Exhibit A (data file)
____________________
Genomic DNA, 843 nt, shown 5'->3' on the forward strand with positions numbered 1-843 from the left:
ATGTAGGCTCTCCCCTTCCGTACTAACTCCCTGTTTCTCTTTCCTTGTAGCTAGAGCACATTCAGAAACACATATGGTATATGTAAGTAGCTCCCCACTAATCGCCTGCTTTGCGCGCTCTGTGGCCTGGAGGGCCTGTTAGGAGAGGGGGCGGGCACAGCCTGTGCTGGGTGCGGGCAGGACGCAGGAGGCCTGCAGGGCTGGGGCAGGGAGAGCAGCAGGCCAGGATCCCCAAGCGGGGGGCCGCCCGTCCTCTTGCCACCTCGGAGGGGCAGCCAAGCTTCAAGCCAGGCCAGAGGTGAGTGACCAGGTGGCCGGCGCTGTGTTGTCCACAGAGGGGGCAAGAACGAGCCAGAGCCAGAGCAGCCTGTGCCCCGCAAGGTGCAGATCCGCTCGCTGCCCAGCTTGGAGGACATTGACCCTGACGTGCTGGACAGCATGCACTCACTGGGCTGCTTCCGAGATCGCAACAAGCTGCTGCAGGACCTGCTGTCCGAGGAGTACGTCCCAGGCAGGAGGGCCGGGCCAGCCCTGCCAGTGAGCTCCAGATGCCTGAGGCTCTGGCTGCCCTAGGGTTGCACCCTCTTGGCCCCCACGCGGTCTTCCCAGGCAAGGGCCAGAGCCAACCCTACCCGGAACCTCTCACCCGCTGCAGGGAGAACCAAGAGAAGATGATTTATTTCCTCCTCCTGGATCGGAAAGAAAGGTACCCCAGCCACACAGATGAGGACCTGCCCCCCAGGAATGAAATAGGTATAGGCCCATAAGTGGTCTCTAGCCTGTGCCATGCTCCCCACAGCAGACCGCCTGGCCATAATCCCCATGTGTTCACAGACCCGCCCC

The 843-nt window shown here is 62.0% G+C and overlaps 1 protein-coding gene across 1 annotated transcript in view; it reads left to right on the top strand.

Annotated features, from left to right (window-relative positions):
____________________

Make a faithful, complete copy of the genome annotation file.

Genomic DNA, 843 nt, shown 5'->3' on the forward strand with positions numbered 1-843 from the left:
ATGTAGGCTCTCCCCTTCCGTACTAACTCCCTGTTTCTCTTTCCTTGTAGCTAGAGCACATTCAGAAACACATATGGTATATGTAAGTAGCTCCCCACTAATCGCCTGCTTTGCGCGCTCTGTGGCCTGGAGGGCCTGTTAGGAGAGGGGGCGGGCACAGCCTGTGCTGGGTGCGGGCAGGACGCAGGAGGCCTGCAGGGCTGGGGCAGGGAGAGCAGCAGGCCAGGATCCCCAAGCGGGGGGCCGCCCGTCCTCTTGCCACCTCGGAGGGGCAGCCAAGCTTCAAGCCAGGCCAGAGGTGAGTGACCAGGTGGCCGGCGCTGTGTTGTCCACAGAGGGGGCAAGAACGAGCCAGAGCCAGAGCAGCCTGTGCCCCGCAAGGTGCAGATCCGCTCGCTGCCCAGCTTGGAGGACATTGACCCTGACGTGCTGGACAGCATGCACTCACTGGGCTGCTTCCGAGATCGCAACAAGCTGCTGCAGGACCTGCTGTCCGAGGAGTACGTCCCAGGCAGGAGGGCCGGGCCAGCCCTGCCAGTGAGCTCCAGATGCCTGAGGCTCTGGCTGCCCTAGGGTTGCACCCTCTTGGCCCCCACGCGGTCTTCCCAGGCAAGGGCCAGAGCCAACCCTACCCGGAACCTCTCACCCGCTGCAGGGAGAACCAAGAGAAGATGATTTATTTCCTCCTCCTGGATCGGAAAGAAAGGTACCCCAGCCACACAGATGAGGACCTGCCCCCCAGGAATGAAATAGGTATAGGCCCATAAGTGGTCTCTAGCCTGTGCCATGCTCCCCACAGCAGACCGCCTGGCCATAATCCCCATGTGTTCACAGACCCGCCCC

The 843-nt window shown here is 62.0% G+C and overlaps 1 protein-coding gene across 1 annotated transcript in view; it reads left to right on the top strand.

Annotated features, from left to right (window-relative positions):